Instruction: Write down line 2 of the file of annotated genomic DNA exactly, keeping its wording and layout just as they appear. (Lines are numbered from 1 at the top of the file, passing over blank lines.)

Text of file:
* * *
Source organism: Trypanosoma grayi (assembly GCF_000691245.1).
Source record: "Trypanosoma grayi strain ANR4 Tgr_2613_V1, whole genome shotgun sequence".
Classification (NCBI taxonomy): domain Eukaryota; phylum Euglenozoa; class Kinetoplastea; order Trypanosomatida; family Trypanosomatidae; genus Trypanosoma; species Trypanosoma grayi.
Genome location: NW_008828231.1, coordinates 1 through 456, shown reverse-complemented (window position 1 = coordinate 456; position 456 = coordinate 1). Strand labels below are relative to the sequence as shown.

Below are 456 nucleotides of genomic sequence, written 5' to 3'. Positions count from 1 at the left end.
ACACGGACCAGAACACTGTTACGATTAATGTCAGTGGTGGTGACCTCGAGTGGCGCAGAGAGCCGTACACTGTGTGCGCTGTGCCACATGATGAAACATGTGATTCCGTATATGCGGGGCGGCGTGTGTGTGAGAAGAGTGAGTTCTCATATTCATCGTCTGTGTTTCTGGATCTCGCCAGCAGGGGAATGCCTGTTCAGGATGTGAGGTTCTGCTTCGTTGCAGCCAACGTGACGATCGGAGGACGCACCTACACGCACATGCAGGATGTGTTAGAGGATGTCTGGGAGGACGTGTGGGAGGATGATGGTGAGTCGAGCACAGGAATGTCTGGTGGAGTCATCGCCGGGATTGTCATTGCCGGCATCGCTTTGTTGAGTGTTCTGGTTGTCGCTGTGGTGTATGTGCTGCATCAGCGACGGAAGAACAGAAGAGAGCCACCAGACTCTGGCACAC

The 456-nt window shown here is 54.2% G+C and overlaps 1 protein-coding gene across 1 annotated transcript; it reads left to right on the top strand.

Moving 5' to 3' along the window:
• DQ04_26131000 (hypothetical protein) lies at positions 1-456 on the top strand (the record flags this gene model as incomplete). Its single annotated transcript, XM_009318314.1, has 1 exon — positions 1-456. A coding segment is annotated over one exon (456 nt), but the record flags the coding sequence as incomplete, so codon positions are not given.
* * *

Source record: "Trypanosoma grayi strain ANR4 Tgr_2613_V1, whole genome shotgun sequence".